Broken Clock Puzzle

Source: Problem: My fancy new digital alarm clock is broken! The time 'jumps' around. When I reset it, it reads 12:00:00. Then it runs as it should, but after 12:04:15 it resets back to 12:00:00. It counts up to 12:04:15 again and then it jumps to ... 12:08:32 ! Weird stuff. Do you know what's wrong with my alarm clock? Update (12/02/2013) Solution posted by Saumya Gupta, Abhimanyu Dhamija (CSE IITB 2011 Alumnus, Citibank Analyst) and Naga Vamsi Krishna in comments!

Probability Puzzle: Guess Position of Card

Source: Counter-intuitive Conundrums Problem: Someone hands you a deck of cards which you thoroughly shuffle. Next, you start to deal them, face-up, counting the cards as you go. “One, Two, Three …” The aim is to predict what the count will be when you encounter the second black Ace in the deck. If you had to select one position before you started to deal, what number would you select that maximizes your chance of guessing the location of the second black Ace?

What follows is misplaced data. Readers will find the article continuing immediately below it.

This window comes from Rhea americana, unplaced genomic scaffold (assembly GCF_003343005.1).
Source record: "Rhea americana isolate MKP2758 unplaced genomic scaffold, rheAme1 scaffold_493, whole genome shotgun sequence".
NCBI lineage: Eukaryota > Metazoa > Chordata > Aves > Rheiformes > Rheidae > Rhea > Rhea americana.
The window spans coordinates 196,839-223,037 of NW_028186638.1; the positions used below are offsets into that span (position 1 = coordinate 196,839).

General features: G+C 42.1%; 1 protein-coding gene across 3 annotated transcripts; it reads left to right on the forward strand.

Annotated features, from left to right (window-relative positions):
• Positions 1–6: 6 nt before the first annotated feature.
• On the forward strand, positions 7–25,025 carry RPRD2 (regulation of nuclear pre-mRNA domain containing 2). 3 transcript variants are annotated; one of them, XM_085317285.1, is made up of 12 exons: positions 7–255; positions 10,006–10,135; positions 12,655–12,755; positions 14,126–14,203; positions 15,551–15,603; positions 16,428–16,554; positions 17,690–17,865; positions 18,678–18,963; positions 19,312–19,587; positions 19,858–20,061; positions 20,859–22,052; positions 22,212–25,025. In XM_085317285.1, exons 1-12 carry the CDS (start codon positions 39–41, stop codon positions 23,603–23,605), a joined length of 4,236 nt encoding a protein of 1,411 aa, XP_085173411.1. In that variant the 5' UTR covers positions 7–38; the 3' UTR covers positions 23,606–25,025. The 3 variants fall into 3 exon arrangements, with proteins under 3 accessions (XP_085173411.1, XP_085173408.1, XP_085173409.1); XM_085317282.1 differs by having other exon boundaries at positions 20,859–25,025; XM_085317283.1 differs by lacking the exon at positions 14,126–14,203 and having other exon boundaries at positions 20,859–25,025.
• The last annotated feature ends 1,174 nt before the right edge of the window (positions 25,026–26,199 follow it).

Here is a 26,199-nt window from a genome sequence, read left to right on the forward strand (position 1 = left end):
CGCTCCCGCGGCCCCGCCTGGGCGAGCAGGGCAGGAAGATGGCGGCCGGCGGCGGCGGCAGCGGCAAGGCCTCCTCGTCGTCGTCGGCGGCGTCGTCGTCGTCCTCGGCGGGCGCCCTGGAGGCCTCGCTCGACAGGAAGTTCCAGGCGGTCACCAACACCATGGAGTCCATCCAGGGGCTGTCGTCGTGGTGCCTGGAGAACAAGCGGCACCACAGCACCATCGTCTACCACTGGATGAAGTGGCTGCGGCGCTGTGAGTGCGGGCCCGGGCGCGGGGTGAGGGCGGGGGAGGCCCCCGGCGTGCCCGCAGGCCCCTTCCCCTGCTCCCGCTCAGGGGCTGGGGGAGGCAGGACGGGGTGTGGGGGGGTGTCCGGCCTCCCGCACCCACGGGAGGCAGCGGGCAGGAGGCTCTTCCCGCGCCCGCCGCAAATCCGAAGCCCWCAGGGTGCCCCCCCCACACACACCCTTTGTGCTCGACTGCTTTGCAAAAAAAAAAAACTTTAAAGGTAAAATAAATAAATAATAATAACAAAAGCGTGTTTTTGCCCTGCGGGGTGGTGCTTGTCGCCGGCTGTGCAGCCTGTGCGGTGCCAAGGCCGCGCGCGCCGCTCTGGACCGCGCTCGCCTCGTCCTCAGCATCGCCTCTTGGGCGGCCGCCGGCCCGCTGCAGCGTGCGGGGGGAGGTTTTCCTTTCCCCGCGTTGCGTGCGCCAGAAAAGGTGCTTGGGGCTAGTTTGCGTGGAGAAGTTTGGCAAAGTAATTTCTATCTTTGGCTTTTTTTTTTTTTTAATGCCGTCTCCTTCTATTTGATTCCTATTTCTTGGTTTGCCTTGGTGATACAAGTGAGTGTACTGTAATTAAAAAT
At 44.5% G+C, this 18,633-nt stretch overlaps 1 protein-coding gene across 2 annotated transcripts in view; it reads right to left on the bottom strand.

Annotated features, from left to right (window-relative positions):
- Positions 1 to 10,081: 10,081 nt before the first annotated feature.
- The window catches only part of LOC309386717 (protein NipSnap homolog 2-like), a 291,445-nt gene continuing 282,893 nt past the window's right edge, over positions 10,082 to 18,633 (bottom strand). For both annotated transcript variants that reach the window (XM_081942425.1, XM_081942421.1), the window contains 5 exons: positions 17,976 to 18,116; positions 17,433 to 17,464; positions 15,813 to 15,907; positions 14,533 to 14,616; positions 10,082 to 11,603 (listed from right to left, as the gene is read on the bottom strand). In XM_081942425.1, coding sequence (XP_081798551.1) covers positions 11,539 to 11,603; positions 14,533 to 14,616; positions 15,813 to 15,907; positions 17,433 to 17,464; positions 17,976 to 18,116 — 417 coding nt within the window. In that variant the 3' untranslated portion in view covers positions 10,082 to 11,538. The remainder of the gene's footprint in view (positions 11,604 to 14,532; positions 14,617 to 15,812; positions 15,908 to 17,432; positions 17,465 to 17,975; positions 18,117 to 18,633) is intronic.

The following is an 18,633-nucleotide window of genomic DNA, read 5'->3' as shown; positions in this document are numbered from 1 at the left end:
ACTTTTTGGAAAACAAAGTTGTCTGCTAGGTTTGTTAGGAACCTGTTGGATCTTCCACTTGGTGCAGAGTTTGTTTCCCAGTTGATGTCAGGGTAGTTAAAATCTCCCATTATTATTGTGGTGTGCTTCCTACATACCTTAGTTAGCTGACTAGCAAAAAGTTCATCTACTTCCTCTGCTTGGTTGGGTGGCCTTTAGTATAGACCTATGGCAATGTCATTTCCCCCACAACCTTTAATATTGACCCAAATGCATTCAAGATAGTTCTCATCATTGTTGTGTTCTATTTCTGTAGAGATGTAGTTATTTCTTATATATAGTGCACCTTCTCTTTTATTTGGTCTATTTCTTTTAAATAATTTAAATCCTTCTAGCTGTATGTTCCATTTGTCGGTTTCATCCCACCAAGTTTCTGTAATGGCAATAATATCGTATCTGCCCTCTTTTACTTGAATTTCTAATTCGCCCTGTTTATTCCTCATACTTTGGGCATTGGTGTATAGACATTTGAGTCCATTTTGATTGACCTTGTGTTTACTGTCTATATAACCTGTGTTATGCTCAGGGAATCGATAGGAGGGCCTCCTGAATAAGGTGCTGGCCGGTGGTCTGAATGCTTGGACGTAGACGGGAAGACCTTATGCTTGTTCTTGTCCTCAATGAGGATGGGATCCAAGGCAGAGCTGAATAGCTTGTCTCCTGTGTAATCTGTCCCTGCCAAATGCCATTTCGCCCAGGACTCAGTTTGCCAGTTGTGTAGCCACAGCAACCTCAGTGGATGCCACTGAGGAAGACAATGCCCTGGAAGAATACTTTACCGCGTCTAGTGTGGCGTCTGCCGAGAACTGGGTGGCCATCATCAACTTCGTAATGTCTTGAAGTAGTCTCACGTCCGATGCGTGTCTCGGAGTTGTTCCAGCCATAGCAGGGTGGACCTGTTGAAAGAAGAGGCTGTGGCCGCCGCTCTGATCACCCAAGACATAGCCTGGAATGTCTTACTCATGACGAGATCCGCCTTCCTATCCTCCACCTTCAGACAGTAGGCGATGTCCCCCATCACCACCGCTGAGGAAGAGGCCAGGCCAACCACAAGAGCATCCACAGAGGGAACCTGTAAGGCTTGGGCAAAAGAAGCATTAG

Determinant of Binary Matrix

Source: Introduced to me by Sudeep Kamath (PhD Student, UC at Berkeley, EE IITB Alumnus 2008) Problem: An N by N matrix M has entries in {0,1} such that all the 1's in a row appear consecutively. Show that determinant of M is -1 or 0 or 1. Disclaimer: I could not solve it but I have an awesome solution sent by Pritish Kamath (MSR Research Assistant, CSE IITB Alumnus 2012) Update (2/4/2013): Solution posted by Amol Sahasrabudhe (IITB 2004 Alumnus, Ex-Morgan Stanley Quant Associate, Deutsche Bank Quant Associate) and Piyush Sao (EE IITM Alumnus, Georgia Tech Grad Student) in comments! Thanks a ton. I have posted the solution provided by Pritish Kamath (MSR Research Assistant, CSE IITB Alumnus 2012). All three solutions are essentially the same.